Thursday, July 16, 2009 Updated: July 18, 12:18 PM ET
Holtz headlines '09 Hall class
SOUTH BEND, Ind. -- He is the only man to lead six universities to bowl games. Still, Lou Holtz never considered coaching his primary calling. He had a lot more to teach than X's and O's.
"I coached life. The same thing that would enable you to be a good player would enable you to be a good student, a good father, a good business person, et cetera," he said.
Holtz, who led Notre Dame to its last national championship in 1988 and also coached William & Mary, North Carolina State, Arkansas, Minnesota and South Carolina during his 33-season career, will be enshrined in the College Football Hall of Fame on Saturday.
He will be joined by fellow coaches John Cooper, the only coach to win a Rose Bowl with both a Pac-10 school (Arizona State) and Big Ten school (Ohio State); Jim Donnan, who coached at Marshall and Georgia; and former Missouri Valley coach Volney Ashford.
Former UCLA quarterback Troy Aikman, 1959 Heisman Trophy winner Billy Cannon of LSU and former Oklahoma State tailback Thurman Thomas head the class of 17 players being enshrined during two days of festivities Friday and Saturday.
Despite all the star power, Holtz will be the main attraction as he returns to the city where he enjoyed his biggest successes, bringing Notre Dame back to power after five lean seasons under Gerry Faust.
Who would have though that the frail-looking kid who graduated 234th out of a class of 278 at East Liverpool High School in Ohio would have become a standout coach and master motivator? Certainly not his high school guidance counselor, who once told Holtz: "A lot of people don't know what's going on, but you don't even suspect anything's going on."
Holtz proved her wrong. There always seems to be something going on when the wisecracking, bespectacled man with a lisp is around. He led every team he coached to a bowl game by his second year on campus and led the Fighting Irish to a national championship in his third season en route to a 100-30-2 record in 11 seasons at Notre Dame. That gives him the second most wins in Irish history, just behind Knute Rockne's record of 105-12-5.
Holtz ranks eighth all-time in number of victories by Football Bowl Subdivision coaches, 11 ahead of Ohio State's Woody Hayes, a mentor. Holtz was the defensive backs coach for the Buckeyes when they won the national title in 1968.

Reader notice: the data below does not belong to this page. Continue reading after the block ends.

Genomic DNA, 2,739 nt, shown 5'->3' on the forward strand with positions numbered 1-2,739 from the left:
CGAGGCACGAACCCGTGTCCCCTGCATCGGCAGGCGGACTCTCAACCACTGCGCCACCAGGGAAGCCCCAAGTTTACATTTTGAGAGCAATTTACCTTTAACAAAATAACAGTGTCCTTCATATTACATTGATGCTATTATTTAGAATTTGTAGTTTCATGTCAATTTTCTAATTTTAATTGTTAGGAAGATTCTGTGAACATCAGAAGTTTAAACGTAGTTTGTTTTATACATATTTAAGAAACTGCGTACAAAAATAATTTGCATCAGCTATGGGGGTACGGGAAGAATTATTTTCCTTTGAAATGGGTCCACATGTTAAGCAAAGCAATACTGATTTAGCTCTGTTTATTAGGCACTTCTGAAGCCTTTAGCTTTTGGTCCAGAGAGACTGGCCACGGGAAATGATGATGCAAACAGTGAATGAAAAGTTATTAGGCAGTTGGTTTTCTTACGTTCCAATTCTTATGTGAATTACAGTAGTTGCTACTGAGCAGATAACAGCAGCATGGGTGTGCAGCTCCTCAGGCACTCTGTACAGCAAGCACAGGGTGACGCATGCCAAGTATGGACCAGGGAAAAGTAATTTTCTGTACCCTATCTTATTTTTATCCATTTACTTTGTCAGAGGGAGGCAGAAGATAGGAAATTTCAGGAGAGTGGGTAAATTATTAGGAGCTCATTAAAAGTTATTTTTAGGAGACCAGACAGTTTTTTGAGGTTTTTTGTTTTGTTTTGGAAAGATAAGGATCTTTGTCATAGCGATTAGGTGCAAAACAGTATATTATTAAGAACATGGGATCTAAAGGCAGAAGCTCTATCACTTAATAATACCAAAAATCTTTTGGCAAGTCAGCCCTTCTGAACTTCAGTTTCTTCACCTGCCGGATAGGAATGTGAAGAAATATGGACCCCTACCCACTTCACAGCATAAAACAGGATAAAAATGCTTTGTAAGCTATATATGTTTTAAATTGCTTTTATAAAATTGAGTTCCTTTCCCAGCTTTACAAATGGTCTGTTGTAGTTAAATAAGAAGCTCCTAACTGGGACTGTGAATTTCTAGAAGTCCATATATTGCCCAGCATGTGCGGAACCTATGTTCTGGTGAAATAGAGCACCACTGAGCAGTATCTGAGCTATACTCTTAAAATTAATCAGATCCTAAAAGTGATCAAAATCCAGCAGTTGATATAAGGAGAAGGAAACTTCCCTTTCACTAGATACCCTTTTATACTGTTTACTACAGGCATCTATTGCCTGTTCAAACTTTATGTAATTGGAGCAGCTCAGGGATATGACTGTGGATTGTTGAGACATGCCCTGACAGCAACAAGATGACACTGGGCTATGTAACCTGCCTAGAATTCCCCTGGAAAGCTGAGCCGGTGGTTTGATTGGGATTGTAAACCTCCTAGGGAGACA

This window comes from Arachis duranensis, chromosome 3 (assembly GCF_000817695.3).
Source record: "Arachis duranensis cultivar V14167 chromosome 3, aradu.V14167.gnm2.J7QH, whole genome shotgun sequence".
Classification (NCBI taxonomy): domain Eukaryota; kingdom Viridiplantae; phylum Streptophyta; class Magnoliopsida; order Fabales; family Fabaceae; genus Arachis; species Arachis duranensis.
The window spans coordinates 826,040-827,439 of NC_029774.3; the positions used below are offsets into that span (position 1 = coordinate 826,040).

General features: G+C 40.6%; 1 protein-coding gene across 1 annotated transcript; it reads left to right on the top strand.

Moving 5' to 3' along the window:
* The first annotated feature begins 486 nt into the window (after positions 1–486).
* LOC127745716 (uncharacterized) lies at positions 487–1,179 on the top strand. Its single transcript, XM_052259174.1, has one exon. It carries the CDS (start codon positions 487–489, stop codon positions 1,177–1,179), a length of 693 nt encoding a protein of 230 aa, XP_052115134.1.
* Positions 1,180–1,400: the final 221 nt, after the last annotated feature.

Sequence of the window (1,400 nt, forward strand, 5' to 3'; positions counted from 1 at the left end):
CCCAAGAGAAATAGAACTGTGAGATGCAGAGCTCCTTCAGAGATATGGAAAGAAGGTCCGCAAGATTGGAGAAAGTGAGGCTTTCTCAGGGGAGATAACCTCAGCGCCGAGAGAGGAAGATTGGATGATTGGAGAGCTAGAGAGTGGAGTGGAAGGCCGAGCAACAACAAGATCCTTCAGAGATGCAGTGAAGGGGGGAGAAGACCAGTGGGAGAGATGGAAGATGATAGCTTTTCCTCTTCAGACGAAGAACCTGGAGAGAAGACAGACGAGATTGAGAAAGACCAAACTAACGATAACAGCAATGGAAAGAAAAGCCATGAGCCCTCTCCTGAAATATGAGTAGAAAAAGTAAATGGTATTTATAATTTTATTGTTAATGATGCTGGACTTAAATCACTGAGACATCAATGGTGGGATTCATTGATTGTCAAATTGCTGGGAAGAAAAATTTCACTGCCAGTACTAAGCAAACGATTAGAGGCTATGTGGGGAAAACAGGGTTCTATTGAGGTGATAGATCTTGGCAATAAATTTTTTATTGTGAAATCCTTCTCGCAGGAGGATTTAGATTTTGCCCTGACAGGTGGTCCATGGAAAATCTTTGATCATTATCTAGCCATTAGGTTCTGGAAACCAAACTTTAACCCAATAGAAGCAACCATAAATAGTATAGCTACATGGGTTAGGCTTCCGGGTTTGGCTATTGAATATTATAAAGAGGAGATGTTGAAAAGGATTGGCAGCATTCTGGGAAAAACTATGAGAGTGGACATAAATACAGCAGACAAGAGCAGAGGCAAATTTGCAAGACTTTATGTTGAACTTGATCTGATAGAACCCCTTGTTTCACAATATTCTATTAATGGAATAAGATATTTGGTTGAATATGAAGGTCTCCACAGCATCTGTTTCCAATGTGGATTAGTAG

What he learned from Hayes was not to worry about being popular with his players.
"Your obligation is to make them the best you possibly can and to have high standards, not lower the standards, and to believe in people," Holtz said.
Former Notre Dame split end Derrick Mayes said the key to Holtz's success was his ability to inspire.
"Let's face it, it wasn't the X's and O's," Mayes said. "There were many times he'd throw the playbook out the window and say, 'We're going to hit them in the mouth, knock them in the dirt.' "
Holtz's greatest trait was his ability to rally players and get them to believe in one another, Mayes said.
"It transcended the talent level. I don't think he always had the most talented team. He had teams that played together, worked together and often times those are teams that win more. I think that's his genius," he said.
A year ago, former players of Holtz formed "Lou's Lads." Mayes said the nonprofit organization initially wants to raise money for former Holtz players who can't afford to send their children to college, but hopes to expand the scholarship program to others and get involved in community service.
The idea is to follow in the footsteps of "Leahy's Lads," a group of former Irish players who played under coach Frank Leahy from 1941 to 1943 and 1946 to 1953 who decided to raise money for a statue of their coach. They later raised money for scholarships.
"Coach Holtz says the resources we need in life are right under our noses. But it's up to us to cultivate and maintain those relationships," Mayes said. "That's really the vision behind it all."
Holtz loves the idea, saying he tried to teach his players they owed something for what they'd been given.
"I tried to teach them that where they can't always repay people, they can certainly pay forward to other people," he said.